After the head-tail discrimination of the entire chip matrix (magazine) is finished, the discrimination results together with the address data are read out through the interface 20, as shown in FIG. 3. The discrimination outputs include high level signals representative of the head side as well as low level signals indicative of the tail side. The outputs are fed to a chip handling apparatus (not shown) such as chip mounting apparatus for controlling thereof.
The magazine 3 having been inspected is removed from the carriage 1 (FIG. 1 or 3) and transferred to a position where the chip handling apparatus is located. The handling apparatus picks up only those chip resistors having their head surfaces directed upward, and mounts them onto circuit boards for example. The rejected chip resistors are returned to the hopper (not shown) of the vibratory loader (hereinbefore described) for loading, together with other chip resistors, into another magazine. Further, the carriage 1 is returned to its initial position to receive a newly loaded magazine for optical scanning.
According to the present invention, head-tail discrimination is performed substantially simultaneously with respect to plural chip components in each row. This manner of head-tail discrimination is much more efficient than the prior art method wherein individual chips are sequentially transferred while being successively subjected to head-tail discrimination by means of a photosensor or photosensors. Thus, the present invention can contribute greatly to the realization of high speed chip mounting or other chip handling.
Further, plural picture elements, preferably 10 or more picture elements, of the image sensor 13 are assigned to each chip component to increase the resolution of the chip image and thereby the reliability of the head-tail discrimination. Such a reliable discrimination is not possible with the prior art method wherein a photosensor (one bit or picture element) roughly detects the light reflection of the chip component.
According to the illustrated embodiment, the line image sensor 13 makes X-direction scanning along two different scanning lines A, B (FIG. 4) for each row of chip resistors 4. This dual scanning further increases the reliability of head-tail discrimination even if each chip resistor is provided with an optically confusing marking 4d.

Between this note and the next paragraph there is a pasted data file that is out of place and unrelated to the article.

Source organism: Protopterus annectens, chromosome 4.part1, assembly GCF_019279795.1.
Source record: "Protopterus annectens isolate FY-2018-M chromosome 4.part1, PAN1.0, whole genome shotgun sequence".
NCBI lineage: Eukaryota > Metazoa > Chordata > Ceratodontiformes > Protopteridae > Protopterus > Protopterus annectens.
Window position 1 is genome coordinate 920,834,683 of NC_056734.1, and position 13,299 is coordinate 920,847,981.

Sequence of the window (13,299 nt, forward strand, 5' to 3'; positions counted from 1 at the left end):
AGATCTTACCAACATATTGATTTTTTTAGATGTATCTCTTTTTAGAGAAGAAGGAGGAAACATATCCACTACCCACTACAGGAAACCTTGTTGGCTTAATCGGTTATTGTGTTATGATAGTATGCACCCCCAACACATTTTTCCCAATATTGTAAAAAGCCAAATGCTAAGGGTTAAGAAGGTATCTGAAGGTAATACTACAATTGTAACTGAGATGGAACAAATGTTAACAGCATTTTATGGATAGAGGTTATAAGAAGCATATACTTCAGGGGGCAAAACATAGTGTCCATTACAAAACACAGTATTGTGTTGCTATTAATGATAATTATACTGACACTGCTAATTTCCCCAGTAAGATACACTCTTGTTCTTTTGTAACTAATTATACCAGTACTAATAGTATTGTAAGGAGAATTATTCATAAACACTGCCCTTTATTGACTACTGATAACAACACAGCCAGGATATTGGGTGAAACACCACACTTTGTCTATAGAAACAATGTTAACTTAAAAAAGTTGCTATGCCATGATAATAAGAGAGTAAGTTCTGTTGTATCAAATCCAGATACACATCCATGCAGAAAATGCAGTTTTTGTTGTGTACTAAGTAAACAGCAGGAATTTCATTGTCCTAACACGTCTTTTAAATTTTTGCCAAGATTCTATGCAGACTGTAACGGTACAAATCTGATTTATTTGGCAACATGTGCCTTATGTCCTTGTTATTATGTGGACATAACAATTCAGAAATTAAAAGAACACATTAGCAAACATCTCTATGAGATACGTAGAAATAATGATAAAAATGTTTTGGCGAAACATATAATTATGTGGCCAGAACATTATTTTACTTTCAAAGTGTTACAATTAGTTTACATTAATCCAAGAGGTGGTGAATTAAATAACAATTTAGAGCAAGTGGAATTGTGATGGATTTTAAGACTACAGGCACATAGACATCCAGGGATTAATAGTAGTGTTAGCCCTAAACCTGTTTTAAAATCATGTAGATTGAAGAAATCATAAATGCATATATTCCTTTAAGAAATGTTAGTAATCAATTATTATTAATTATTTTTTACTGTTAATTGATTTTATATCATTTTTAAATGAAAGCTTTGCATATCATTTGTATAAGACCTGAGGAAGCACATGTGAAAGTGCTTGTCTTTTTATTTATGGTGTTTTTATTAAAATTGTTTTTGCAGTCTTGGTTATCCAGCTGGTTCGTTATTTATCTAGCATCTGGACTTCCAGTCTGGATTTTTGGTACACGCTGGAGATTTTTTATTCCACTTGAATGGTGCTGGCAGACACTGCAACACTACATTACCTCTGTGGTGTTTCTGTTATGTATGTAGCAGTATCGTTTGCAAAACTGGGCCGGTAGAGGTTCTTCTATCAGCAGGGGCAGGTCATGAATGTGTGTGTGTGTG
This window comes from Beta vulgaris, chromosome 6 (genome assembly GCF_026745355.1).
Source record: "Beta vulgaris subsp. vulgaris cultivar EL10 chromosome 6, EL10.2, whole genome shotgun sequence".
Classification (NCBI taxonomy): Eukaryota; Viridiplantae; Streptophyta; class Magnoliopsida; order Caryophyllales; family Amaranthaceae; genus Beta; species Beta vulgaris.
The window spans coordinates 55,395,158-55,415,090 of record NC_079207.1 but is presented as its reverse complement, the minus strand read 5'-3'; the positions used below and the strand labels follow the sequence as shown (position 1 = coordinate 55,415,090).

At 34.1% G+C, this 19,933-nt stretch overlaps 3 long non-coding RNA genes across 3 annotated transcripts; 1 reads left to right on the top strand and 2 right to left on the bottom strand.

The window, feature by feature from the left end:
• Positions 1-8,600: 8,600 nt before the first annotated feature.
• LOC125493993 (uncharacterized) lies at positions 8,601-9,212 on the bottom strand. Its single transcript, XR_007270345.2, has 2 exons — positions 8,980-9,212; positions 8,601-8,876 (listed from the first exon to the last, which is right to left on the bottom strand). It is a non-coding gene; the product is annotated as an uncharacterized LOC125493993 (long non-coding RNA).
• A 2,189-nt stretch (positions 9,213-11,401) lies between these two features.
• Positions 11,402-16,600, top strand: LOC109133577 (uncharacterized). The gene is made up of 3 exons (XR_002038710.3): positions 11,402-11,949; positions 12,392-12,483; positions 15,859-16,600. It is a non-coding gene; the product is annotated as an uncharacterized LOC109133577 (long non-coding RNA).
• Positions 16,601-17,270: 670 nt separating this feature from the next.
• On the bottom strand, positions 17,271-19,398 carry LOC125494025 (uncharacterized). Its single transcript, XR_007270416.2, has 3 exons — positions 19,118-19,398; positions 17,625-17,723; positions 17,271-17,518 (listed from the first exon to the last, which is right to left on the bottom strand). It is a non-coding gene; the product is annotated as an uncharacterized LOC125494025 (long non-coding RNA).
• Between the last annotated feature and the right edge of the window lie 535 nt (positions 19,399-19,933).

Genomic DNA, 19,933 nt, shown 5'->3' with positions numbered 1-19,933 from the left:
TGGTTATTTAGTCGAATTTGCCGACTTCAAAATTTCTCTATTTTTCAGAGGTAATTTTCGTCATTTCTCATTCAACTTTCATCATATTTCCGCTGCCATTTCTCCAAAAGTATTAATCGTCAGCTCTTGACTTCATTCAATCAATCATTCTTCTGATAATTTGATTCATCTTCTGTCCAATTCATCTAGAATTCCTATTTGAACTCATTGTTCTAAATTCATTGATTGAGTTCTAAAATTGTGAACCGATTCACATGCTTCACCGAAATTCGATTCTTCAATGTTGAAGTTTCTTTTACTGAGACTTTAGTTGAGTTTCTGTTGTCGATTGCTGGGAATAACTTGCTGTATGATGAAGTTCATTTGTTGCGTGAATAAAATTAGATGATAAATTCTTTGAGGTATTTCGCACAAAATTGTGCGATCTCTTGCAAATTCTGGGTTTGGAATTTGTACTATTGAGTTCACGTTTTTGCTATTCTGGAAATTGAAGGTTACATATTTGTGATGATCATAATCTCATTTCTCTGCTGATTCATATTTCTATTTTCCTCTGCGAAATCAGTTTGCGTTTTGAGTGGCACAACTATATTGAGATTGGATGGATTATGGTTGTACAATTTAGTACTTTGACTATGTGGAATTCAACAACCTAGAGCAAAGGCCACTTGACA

The present invention being thus described, it is obvious that the same may be varied in many ways. For instance, the carriage 1 together with the magazine 3 may be held stationary while the image sensor 6 together with the lamps 5 may be moved relative to the magazine to conduct scanning in the Y-direction. Further, any number of picture elements may be assigned to each chip as long as the selected number of picture elements is sufficient to provide an chip image with such a resolution as to enable reliable head-tail discrimination of the chip. Moreover, the image signals obtained by the image sensor may be processed to discriminate the brighter side (white side) of the chip as its head side depending on the nature of the chip component to be optically scanned. Such variations are not to be regarded as a departure from the spirit and scope of the invention, and all such modifications as would be obvious to those skilled in the art are intended to be included within the scope of the following claims.
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|U.S. Classification||382/151, 356/237.5, 348/126|
|International Classification||G06K9/50, G06T7/00, G06T1/00, H05K13/08, H05K13/02, G01B11/24|
|Cooperative Classification||H05K13/022, G06T2207/30148, G06T7/004, G06K9/50|
|European Classification||G06T7/00P, G06K9/50, H05K13/02D|
|Apr 18, 1990||AS||Assignment|
Owner name: ROHM CO., LTD., JAPAN
Free format text: ASSIGNMENT OF ASSIGNORS INTEREST.;ASSIGNOR:MORIMOTO, MASAKAZU;REEL/FRAME:005283/0107
Effective date: 19900409
|Sep 12, 1995||FPAY||Fee payment|
Year of fee payment: 4
|Sep 13, 1999||FPAY||Fee payment|
Year of fee payment: 8
|Oct 8, 2003||REMI||Maintenance fee reminder mailed|
|Mar 24, 2004||LAPS||Lapse for failure to pay maintenance fees|
|May 18, 2004||FP||Expired due to failure to pay maintenance fee|
Effective date: 20040324